{
   ModelState.AddModelError("InvalidCredentials", "Either username or password is not correct");
  }
 }
 return View(viewModel);
}
'HttpPost' attribute represents the post-action MVC page, which expects data from the client browser.
. 'Route' represents the route of the page, this type of router configuration is called 'Attribute Routing'.
. If the user tries to login with invalid credentials, we can add custom error to the model by using 'ModelState.AddModelError()'. This message will be displayed to the user
. If the user exists, update the 'LastLoginTime' and save it to the database. This field represents how frequently user login to the application.
. Claims contain a minimum amount of information, which used to identify the user on login. Claims can store user roles and permissions as well.
. 'ClaimsIdentity(IEnumerable claims, string authenticationType)' instantiate claims identity with one of the overloaded constructors which accept all our user login claim collection and authentication schema type like 'CookieAuthenticationDefaults.AuthenticationScheme'.
. 'Microsoft.AspNetCore.AuthenticationSignInAsync(this HttpContext context, string scheme, ClaimsPrincipal principal, AuthenticationProperties properties).' this method makes the user to login to the application. SignInAsync() is an overloaded method with accepts 'authentication scheme', 'user claims' and 'authentication settings.
. 'SignAsync()' method creates the authentication cookie and it needs to be given to the client(browser). So always reload the page after login so that authentication cookie gets available to the client and it will be sent to the server for every next request. Here in this sample after login, I'm redirecting to the home page.

Change Application Menu On User Authentication:

To get the authenticated user information into MVC views we need to inject the 'HttpContext' into the '_Layout.cshtml' page. Using @inject directive we can inject the 'HttpContext'. Dotnet Core provided an interface 'IHttpContextAccessor' to inject HttpContext

@using Microsoft.AspNetCore.Http
@inject IHttpContextAccessor _httpHttpContextAccessor;
Now add menu links like 'Sign-up', 'Login' show them conditionally based on user authentication. Below 'Privacy' menu link tag add the following Html in '_Layout.cshtml'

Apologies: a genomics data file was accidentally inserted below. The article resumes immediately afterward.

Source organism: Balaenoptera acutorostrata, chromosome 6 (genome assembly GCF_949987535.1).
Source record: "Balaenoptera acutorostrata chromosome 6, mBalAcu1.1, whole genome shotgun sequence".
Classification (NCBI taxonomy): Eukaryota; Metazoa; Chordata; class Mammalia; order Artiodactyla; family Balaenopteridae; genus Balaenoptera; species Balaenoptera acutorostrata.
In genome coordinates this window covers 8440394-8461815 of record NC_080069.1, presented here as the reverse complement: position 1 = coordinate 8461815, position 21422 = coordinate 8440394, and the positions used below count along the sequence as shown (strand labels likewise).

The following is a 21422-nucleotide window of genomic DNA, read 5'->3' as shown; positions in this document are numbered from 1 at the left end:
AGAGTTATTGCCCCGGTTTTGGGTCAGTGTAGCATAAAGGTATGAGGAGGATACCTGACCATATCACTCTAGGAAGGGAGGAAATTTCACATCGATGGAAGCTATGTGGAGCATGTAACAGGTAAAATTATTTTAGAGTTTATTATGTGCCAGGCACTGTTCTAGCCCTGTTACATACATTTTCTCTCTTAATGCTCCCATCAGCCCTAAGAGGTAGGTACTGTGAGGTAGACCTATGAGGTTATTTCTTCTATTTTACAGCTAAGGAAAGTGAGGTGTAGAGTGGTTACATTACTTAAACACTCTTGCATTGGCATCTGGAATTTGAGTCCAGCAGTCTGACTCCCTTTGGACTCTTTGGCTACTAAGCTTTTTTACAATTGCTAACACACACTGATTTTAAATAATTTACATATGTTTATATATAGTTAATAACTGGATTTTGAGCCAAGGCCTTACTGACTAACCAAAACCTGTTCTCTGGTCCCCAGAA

Here we are getting the user name that was added as a claim while the user login to the application.

SignOut Action Method:

Now in 'AccountController' add the sign-out method

[HttpGet]
[Route("sign-out")]
public async Task<IActionResult> SignOut()
{
 await HttpContext.SignOutAsync(CookieAuthenticationDefaults.AuthenticationScheme);
 return Redirect("/");
}
. 'HttpContext.SignOutAsync()' removes the login cookie to sign-out the user. This method only expects a login schema name.

Now run the application and navigate to sign-up form to register.
Now open login form and try to login into the application
After login your page looks:

Summary:

Here we created a simple login application using Cookie-Based Authentication, without any login libraries. We have created users, roles tables, we have implemented sign-in and sign-out methods. Model form validation did with the help of Data Annotations. Using this login cookie we going to implement Authorization in MVC application. Click here to Role-base Authorization
😀

Refer:

Comments

  1. Hi, Thanks for the post, but when i followed it to the end. After running the application, it gave me this error.

    InvalidOperationException: No service for type 'Microsoft.AspNetCore.Http.IHttpContextAccessor' has been registered

    ReplyDelete
    Replies
    1. Hi sam,
      need to register HttpContext, which i missed in article
      do as below:-
      public void ConfigureServices(IServiceCollection services)
      {

      services.AddHttpContextAccessor();
      // or use below both are same
      //services.TryAddSingleton();

      }

      Delete